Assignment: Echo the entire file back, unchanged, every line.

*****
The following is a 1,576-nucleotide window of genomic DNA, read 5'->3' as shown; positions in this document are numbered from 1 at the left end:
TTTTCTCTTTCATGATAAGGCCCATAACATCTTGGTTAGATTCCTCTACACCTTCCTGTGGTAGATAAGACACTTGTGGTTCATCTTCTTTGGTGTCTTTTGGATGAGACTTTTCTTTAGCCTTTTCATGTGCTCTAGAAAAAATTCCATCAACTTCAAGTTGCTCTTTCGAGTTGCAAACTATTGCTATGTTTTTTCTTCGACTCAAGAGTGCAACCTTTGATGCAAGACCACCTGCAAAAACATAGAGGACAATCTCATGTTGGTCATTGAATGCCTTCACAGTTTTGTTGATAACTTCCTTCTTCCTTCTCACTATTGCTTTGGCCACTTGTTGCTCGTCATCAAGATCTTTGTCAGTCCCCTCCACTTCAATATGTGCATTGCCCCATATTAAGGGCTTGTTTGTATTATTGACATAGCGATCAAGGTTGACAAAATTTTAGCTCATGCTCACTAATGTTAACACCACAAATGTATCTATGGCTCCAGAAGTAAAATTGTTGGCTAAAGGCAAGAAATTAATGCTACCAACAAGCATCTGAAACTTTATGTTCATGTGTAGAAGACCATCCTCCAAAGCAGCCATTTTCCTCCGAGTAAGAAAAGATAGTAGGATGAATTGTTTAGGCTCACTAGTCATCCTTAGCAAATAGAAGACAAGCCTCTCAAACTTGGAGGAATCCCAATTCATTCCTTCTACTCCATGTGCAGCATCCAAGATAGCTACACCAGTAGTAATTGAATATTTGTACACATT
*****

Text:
The following is a 1,576-nucleotide window of genomic DNA, read 5'->3' as shown; positions in this document are numbered from 1 at the left end:
TTTTCTCTTTCATGATAAGGCCCATAACATCTTGGTTAGATTCCTCTACACCTTCCTGTGGTAGATAAGACACTTGTGGTTCATCTTCTTTGGTGTCTTTTGGATGAGACTTTTCTTTAGCCTTTTCATGTGCTCTAGAAAAAATTCCATCAACTTCAAGTTGCTCTTTCGAGTTGCAAACTATTGCTATGTTTTTTCTTCGACTCAAGAGTGCAACCTTTGATGCAAGACCACCTGCAAAAACATAGAGGACAATCTCATGTTGGTCATTGAATGCCTTCACAGTTTTGTTGATAACTTCCTTCTTCCTTCTCACTATTGCTTTGGCCACTTGTTGCTCGTCATCAAGATCTTTGTCAGTCCCCTCCACTTCAATATGTGCATTGCCCCATATTAAGGGCTTGTTTGTATTATTGACATAGCGATCAAGGTTGACAAAATTTTAGCTCATGCTCACTAATGTTAACACCACAAATGTATCTATGGCTCCAGAAGTAAAATTGTTGGCTAAAGGCAAGAAATTAATGCTACCAACAAGCATCTGAAACTTTATGTTCATGTGTAGAAGACCATCCTCCAAAGCAGCCATTTTCCTCCGAGTAAGAAAAGATAGTAGGATGAATTGTTTAGGCTCACTAGTCATCCTTAGCAAATAGAAGACAAGCCTCTCAAACTTGGAGGAATCCCAATTCATTCCTTCTACTCCATGTGCAGCATCCAAGATAGCTACACCAGTAGTAATTGAATATTTGTACACATT